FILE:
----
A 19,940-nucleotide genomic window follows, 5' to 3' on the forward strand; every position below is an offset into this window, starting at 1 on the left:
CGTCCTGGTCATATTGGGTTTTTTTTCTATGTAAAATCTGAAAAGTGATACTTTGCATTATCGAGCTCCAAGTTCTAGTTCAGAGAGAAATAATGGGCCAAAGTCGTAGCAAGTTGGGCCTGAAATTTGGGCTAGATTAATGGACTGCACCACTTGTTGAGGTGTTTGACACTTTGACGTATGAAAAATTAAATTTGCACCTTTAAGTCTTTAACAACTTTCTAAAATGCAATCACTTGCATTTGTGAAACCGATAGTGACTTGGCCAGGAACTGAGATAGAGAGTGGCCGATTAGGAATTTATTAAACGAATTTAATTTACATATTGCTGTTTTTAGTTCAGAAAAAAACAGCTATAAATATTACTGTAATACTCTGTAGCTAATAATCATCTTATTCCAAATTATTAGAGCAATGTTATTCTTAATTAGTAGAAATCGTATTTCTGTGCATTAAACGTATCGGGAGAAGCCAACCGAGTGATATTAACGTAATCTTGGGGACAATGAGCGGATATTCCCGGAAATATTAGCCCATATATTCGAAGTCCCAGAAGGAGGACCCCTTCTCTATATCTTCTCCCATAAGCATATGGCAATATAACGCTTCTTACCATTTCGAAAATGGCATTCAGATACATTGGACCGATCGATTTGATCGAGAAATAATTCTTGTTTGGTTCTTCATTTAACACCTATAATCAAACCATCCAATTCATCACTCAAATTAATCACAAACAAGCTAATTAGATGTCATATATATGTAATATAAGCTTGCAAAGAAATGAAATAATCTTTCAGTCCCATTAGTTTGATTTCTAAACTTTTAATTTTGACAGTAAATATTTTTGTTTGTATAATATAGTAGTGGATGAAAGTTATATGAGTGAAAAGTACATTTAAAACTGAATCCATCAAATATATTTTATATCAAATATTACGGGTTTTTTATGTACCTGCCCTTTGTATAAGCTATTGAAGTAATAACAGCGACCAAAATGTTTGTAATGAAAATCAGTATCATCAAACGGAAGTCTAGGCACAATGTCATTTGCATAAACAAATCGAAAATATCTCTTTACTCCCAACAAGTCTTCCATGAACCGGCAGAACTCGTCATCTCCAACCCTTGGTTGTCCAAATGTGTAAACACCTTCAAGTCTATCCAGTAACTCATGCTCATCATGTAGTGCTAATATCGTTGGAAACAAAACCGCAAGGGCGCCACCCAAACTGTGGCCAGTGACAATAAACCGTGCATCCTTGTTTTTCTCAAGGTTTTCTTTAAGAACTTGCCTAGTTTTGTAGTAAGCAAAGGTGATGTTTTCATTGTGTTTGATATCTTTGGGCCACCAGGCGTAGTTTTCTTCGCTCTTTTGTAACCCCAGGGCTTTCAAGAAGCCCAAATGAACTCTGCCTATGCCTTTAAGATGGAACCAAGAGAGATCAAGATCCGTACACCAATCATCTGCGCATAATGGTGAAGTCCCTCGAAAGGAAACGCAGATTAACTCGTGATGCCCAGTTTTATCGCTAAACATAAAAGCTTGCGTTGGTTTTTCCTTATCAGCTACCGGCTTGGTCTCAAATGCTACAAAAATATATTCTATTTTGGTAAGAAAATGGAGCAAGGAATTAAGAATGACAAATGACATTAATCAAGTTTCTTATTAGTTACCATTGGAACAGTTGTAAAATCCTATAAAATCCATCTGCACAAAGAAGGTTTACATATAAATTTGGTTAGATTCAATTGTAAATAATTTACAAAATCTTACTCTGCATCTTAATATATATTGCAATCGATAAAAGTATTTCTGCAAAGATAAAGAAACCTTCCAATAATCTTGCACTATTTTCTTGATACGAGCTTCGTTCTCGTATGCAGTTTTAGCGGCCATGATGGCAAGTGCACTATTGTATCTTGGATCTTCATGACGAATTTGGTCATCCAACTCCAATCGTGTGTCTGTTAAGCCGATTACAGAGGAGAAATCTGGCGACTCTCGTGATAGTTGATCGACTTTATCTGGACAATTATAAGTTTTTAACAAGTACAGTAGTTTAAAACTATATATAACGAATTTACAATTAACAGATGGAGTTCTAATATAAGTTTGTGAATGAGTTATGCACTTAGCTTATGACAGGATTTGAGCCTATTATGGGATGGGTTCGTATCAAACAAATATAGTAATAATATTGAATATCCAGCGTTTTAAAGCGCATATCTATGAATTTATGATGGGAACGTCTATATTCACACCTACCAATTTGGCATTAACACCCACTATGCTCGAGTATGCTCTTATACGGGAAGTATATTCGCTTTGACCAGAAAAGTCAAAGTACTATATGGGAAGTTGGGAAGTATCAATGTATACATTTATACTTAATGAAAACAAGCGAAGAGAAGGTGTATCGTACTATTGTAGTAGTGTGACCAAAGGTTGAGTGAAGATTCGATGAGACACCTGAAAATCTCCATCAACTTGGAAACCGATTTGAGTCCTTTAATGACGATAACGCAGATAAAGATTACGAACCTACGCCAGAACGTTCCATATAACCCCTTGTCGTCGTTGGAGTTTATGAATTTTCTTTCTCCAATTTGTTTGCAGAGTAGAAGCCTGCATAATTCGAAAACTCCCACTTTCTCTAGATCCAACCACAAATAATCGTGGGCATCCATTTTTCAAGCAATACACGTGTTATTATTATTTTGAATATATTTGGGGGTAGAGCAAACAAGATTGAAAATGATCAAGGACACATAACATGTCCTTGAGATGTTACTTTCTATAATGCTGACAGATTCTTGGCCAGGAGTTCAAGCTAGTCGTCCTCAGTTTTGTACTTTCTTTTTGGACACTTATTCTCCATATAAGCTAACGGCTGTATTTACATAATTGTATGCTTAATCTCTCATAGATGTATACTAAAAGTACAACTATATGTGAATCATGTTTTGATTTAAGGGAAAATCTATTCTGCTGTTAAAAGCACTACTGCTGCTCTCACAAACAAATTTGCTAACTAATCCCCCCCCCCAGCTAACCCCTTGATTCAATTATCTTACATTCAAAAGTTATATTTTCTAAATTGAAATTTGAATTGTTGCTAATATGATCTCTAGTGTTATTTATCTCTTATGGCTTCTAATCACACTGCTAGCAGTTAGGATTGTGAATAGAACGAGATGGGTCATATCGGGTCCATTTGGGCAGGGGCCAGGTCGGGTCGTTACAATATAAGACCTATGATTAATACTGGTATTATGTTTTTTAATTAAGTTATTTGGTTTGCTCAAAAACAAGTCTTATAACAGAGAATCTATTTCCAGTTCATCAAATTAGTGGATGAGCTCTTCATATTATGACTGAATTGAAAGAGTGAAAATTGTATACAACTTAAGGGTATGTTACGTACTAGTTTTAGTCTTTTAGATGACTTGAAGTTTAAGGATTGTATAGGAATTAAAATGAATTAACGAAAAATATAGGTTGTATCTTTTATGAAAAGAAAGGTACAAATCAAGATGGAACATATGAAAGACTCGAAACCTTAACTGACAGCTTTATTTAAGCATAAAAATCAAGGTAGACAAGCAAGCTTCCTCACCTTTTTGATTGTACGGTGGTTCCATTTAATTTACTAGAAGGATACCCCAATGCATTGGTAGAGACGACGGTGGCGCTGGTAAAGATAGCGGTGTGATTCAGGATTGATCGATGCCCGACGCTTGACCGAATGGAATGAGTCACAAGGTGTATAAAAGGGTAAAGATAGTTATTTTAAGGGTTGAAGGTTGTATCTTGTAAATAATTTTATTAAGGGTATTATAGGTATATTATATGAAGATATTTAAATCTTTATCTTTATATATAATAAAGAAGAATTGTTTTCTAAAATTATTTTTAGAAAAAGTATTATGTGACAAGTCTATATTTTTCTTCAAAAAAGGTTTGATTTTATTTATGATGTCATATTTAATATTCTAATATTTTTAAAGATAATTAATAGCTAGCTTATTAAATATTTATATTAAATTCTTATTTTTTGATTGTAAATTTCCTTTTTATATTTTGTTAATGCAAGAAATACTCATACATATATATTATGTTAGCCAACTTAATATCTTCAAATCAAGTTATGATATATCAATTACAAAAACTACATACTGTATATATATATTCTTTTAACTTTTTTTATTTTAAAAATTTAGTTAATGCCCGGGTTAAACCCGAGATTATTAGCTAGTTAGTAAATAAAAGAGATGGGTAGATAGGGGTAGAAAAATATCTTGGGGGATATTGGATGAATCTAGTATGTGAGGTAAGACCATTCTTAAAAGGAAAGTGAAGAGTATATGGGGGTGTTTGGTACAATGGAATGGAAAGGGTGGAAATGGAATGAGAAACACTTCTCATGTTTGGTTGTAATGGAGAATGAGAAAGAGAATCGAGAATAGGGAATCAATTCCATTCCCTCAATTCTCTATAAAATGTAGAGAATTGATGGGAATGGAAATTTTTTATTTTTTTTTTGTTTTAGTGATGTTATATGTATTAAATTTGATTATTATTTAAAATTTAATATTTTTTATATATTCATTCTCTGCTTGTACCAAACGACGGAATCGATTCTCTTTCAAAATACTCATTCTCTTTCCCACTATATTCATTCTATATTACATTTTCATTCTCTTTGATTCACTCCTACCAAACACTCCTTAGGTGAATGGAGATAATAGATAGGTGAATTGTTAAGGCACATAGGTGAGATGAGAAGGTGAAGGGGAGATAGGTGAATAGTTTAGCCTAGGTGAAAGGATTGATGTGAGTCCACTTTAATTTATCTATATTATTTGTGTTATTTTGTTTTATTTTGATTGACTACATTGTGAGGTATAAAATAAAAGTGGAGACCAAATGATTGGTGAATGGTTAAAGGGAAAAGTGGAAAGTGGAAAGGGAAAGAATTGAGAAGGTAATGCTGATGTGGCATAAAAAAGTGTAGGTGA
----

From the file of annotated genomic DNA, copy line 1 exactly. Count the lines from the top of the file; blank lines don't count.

A 19,940-nucleotide genomic window follows, 5' to 3' on the forward strand; every position below is an offset into this window, starting at 1 on the left: